“When you are challenged by the viewpoint of a denomination, pastor, publication, or atheist authority: You do not worship any pastor, church, religious publication, or denomination. Your pastor’s personal view on vaccines is irrelevant to your stance because pastors do not learn about the biblical implications of vaccinating during seminary and your pastor isn’t God. (Though if you have a pastor willing to go to bat for you, use him.)”

Megan on How To Get a Vaccine Religious Exemption Like a Boss

It is not even a secret that parents abuse the religious vaccine exemption, claiming them even when they don’t have a sincere religious belief against getting vaccinated.

And in 20 states, it is even easier to claim a vaccine exemption. These are the states that allow philosophical or personal belief vaccine exemptions, in which you can typically just say that you are against vaccinating and protecting your kids “for reasons of conscience.”

Vaccine exemptions are too easy to get in some states, but even with an exemption, your child will still be excluded if there is an outbreak.
Vaccine exemptions are too easy to get in some states, but even with an exemption, your child will still be excluded if there is an outbreak.

What reasons? You don’t usually have to go into much detail…

Why Parents Abuse Vaccine Exemptions

It is not hard to understand why some parents abuse vaccine exemptions.

They abuse vaccine exemptions because they can.

In many states, it is easy to abuse vaccine exemptions because medical exemptions aren’t verified and approved and it is often easier and more convenient to get an exemption than to get vaccinated. Believe it or not, some doctors will even sell you a medical exemption for your child. Also, parents are made to feel so scared by anti-vaccine propaganda that they think that they need to get an exemption.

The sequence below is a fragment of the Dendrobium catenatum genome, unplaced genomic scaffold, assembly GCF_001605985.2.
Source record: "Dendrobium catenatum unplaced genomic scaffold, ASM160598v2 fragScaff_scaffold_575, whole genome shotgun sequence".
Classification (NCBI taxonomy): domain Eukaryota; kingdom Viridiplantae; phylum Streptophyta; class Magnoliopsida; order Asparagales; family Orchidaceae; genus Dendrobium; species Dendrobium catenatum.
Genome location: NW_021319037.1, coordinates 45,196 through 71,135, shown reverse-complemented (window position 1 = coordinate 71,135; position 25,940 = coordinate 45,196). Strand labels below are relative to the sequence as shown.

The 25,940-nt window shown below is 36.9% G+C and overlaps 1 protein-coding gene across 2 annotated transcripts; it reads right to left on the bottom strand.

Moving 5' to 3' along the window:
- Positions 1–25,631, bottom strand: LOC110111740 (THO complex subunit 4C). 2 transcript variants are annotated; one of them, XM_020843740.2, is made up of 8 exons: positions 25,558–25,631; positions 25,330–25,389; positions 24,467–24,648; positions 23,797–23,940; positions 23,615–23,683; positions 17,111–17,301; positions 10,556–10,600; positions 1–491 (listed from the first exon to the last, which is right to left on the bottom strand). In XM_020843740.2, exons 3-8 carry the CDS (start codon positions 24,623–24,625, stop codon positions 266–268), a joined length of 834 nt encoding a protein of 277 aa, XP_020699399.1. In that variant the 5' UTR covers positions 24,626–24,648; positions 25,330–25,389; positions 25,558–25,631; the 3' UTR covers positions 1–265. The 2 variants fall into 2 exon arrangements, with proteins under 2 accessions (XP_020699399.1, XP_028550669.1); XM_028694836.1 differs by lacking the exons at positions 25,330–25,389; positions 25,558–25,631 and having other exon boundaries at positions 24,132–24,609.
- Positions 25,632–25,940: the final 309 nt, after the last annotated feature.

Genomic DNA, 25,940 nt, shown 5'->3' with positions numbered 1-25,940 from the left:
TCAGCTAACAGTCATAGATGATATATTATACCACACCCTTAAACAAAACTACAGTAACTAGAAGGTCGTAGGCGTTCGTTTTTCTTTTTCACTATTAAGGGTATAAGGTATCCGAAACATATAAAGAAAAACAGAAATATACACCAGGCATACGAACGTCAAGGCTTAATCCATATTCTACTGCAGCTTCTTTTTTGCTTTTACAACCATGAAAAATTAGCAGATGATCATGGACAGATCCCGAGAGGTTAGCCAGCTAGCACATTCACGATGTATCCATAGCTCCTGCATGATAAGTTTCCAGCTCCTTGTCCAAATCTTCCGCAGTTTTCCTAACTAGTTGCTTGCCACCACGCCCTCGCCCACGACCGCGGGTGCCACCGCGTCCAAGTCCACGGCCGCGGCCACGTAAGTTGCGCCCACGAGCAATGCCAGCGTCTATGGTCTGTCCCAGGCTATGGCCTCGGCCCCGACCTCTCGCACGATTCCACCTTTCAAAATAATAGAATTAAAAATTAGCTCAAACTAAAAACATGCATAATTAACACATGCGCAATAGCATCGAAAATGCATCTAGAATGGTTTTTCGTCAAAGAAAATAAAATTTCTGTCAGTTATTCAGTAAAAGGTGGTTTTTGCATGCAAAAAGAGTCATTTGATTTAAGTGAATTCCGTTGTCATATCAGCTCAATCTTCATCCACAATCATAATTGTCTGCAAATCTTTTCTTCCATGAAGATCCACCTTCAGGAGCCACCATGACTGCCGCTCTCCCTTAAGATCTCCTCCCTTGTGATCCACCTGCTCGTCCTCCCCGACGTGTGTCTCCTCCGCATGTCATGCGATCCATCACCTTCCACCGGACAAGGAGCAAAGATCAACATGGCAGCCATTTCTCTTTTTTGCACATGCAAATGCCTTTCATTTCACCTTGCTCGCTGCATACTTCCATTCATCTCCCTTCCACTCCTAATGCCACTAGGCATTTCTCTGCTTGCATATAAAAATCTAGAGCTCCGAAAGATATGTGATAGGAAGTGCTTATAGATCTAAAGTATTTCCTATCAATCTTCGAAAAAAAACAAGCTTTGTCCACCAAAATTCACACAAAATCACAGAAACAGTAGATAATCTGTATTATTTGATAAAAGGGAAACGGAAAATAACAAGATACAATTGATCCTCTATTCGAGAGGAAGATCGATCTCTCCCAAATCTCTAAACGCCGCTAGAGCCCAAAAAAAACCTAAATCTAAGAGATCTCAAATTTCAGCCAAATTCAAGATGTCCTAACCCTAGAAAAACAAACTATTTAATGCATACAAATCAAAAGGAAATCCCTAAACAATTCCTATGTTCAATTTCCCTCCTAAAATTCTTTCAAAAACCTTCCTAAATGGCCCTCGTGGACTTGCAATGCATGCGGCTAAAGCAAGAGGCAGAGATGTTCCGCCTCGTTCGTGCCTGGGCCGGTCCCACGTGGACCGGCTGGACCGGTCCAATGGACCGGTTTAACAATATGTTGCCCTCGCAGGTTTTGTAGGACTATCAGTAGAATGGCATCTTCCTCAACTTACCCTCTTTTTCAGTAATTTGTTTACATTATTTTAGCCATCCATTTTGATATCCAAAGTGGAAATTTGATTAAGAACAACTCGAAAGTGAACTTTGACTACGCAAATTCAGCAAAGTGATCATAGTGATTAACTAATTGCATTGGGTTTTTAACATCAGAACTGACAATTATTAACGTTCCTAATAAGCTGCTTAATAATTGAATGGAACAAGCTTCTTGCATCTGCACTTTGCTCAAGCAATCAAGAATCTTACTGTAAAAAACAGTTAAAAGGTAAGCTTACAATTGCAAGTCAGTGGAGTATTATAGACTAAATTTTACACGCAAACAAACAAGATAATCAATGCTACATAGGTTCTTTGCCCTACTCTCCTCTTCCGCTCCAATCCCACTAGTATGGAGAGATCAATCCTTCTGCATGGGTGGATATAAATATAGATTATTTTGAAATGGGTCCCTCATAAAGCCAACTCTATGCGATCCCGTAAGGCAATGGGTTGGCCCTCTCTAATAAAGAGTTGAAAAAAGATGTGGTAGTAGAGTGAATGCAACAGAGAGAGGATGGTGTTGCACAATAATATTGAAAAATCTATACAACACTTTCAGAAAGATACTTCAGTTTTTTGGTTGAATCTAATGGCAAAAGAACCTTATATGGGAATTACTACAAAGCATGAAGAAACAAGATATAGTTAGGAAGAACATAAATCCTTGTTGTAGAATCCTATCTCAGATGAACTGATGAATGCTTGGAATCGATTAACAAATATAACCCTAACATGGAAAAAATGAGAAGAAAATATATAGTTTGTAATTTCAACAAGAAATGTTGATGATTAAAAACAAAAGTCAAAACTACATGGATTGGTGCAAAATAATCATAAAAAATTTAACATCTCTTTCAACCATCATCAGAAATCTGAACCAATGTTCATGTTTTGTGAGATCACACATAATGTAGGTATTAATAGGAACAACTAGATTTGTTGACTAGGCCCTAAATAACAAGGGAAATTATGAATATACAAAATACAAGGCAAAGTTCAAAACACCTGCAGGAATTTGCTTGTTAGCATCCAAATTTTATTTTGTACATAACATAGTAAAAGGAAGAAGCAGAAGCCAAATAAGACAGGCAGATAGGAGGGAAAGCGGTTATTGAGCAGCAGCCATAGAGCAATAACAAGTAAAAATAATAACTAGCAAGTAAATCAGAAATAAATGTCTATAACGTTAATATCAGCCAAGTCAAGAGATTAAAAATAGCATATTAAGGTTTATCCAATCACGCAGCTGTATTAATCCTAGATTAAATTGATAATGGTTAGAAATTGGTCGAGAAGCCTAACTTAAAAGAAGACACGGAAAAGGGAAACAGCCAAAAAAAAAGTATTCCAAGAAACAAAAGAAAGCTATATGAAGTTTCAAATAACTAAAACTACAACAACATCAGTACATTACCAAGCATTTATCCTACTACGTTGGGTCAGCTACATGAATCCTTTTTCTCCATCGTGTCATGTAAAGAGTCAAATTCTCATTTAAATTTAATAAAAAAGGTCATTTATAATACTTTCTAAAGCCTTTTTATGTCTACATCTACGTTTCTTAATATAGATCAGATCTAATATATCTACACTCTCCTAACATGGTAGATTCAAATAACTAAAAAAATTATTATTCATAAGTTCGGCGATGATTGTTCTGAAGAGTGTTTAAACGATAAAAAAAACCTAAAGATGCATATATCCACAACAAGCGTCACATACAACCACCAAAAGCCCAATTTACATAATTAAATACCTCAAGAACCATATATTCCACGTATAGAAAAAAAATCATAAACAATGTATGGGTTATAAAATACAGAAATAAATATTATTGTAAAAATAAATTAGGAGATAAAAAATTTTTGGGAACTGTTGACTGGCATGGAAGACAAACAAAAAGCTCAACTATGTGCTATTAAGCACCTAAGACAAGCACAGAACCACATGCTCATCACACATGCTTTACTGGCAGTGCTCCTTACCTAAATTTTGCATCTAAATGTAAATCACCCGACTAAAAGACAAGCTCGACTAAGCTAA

“Permitting personal belief exemptions and easily granting exemptions are associated with higher and increasing nonmedical US exemption rates. State policies granting personal belief exemptions and states that easily grant exemptions are associated with increased pertussis incidence.”

Omer et al on Nonmedical exemptions to school immunization requirements: secular trends and association of state policies with pertussis incidence.

But just because you can claim an easy exemption in a state without strong vaccine exemption laws doesn’t mean that you should.

While there are no benefits to delaying or skipping vaccines, there are plenty of risks. And the risks aren’t just to your unvaccinated child. We continue to see and hear about kids who are too young to be vaccinated or who couldn’t be vaccinated getting caught up in outbreaks caused by others who simply chose to not get vaccinated.

“I also warn them not to share their fears with their neighbors, because if too many people avoid the MMR, we’ll likely see the diseases increase significantly.”

Dr. Bob Sears in The Vaccine Book

Not surprisingly, websites and organizations that give advice on getting kids easy vaccine exemptions never mention these risks. They also overstate the risks of vaccines and don’t mention the benefits of getting vaccinated.

Vaccines are safe and necessary. Unless your child has a true medical contraindication to getting one or more vaccines, do a little more research before getting a non-medical exemption.

What to Know About Claiming a Vaccine Exemption

While it is typically not hard to claim a vaccine exemption for your child, since vaccines are safe and necessary, be sure you understand the risks of delaying or skipping any vaccines if your child doesn’t need a true medical exemption.

More on Claiming a Vaccine Exemption